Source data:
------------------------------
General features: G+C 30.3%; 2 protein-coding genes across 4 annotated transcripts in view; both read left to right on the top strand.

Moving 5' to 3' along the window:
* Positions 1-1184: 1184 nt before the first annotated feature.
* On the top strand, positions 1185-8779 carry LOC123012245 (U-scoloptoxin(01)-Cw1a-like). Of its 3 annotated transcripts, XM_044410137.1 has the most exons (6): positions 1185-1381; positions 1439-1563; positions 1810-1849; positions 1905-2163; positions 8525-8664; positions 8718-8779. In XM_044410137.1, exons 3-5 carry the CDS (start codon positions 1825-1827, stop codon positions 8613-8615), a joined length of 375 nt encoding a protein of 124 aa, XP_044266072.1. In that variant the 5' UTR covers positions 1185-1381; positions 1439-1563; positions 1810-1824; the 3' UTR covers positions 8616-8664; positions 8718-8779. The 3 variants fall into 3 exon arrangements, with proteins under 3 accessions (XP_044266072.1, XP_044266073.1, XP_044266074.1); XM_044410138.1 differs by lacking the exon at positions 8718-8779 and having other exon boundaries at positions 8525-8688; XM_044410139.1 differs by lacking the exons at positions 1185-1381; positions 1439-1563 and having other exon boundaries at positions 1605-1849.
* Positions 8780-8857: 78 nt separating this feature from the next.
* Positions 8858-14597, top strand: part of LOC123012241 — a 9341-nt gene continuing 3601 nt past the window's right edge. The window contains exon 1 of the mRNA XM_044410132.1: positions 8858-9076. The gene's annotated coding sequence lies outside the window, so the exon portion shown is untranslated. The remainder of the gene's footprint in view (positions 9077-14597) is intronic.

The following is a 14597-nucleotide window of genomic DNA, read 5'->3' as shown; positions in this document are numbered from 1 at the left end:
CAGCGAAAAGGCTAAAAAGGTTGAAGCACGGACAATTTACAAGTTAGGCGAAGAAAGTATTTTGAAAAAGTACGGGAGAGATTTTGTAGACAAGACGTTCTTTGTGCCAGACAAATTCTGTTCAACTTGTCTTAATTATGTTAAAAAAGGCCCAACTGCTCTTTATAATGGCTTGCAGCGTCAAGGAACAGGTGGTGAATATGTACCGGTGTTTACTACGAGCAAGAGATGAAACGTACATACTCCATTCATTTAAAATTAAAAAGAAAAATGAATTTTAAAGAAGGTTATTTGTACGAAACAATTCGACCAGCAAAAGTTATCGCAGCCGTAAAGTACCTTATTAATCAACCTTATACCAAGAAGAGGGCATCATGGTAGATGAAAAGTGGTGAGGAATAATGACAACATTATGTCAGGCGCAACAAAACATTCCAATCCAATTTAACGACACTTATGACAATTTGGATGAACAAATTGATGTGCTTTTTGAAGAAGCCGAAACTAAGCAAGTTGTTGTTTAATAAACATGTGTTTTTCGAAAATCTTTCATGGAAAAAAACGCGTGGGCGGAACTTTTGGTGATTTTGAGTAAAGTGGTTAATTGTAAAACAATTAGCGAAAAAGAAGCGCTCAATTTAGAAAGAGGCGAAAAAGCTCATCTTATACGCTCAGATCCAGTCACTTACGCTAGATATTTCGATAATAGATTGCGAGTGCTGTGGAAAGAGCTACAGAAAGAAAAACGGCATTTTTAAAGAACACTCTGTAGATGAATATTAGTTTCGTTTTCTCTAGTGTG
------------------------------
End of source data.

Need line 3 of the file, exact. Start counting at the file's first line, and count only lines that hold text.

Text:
* Positions 1-1184: 1184 nt before the first annotated feature.